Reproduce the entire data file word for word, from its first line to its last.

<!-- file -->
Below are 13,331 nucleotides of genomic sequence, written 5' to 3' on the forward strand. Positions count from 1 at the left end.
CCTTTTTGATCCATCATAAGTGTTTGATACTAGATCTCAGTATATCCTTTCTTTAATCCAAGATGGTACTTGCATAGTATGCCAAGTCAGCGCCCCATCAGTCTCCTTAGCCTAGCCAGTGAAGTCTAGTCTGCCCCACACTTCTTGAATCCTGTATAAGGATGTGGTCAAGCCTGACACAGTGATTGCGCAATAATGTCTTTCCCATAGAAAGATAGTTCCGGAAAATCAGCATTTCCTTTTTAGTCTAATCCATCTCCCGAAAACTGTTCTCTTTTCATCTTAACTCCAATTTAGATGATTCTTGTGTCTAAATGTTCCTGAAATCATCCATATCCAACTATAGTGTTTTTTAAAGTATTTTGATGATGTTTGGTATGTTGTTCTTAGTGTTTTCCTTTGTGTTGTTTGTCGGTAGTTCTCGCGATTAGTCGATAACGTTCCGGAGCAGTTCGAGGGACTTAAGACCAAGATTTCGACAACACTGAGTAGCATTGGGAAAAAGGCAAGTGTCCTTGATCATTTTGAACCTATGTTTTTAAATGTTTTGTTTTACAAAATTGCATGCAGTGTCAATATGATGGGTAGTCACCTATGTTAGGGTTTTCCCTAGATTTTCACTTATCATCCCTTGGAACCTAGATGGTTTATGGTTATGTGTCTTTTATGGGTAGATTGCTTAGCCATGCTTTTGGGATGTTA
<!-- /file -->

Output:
Below are 13,331 nucleotides of genomic sequence, written 5' to 3' on the forward strand. Positions count from 1 at the left end.
CCTTTTTGATCCATCATAAGTGTTTGATACTAGATCTCAGTATATCCTTTCTTTAATCCAAGATGGTACTTGCATAGTATGCCAAGTCAGCGCCCCATCAGTCTCCTTAGCCTAGCCAGTGAAGTCTAGTCTGCCCCACACTTCTTGAATCCTGTATAAGGATGTGGTCAAGCCTGACACAGTGATTGCGCAATAATGTCTTTCCCATAGAAAGATAGTTCCGGAAAATCAGCATTTCCTTTTTAGTCTAATCCATCTCCCGAAAACTGTTCTCTTTTCATCTTAACTCCAATTTAGATGATTCTTGTGTCTAAATGTTCCTGAAATCATCCATATCCAACTATAGTGTTTTTTAAAGTATTTTGATGATGTTTGGTATGTTGTTCTTAGTGTTTTCCTTTGTGTTGTTTGTCGGTAGTTCTCGCGATTAGTCGATAACGTTCCGGAGCAGTTCGAGGGACTTAAGACCAAGATTTCGACAACACTGAGTAGCATTGGGAAAAAGGCAAGTGTCCTTGATCATTTTGAACCTATGTTTTTAAATGTTTTGTTTTACAAAATTGCATGCAGTGTCAATATGATGGGTAGTCACCTATGTTAGGGTTTTCCCTAGATTTTCACTTATCATCCCTTGGAACCTAGATGGTTTATGGTTATGTGTCTTTTATGGGTAGATTGCTTAGCCATGCTTTTGGGATGTTA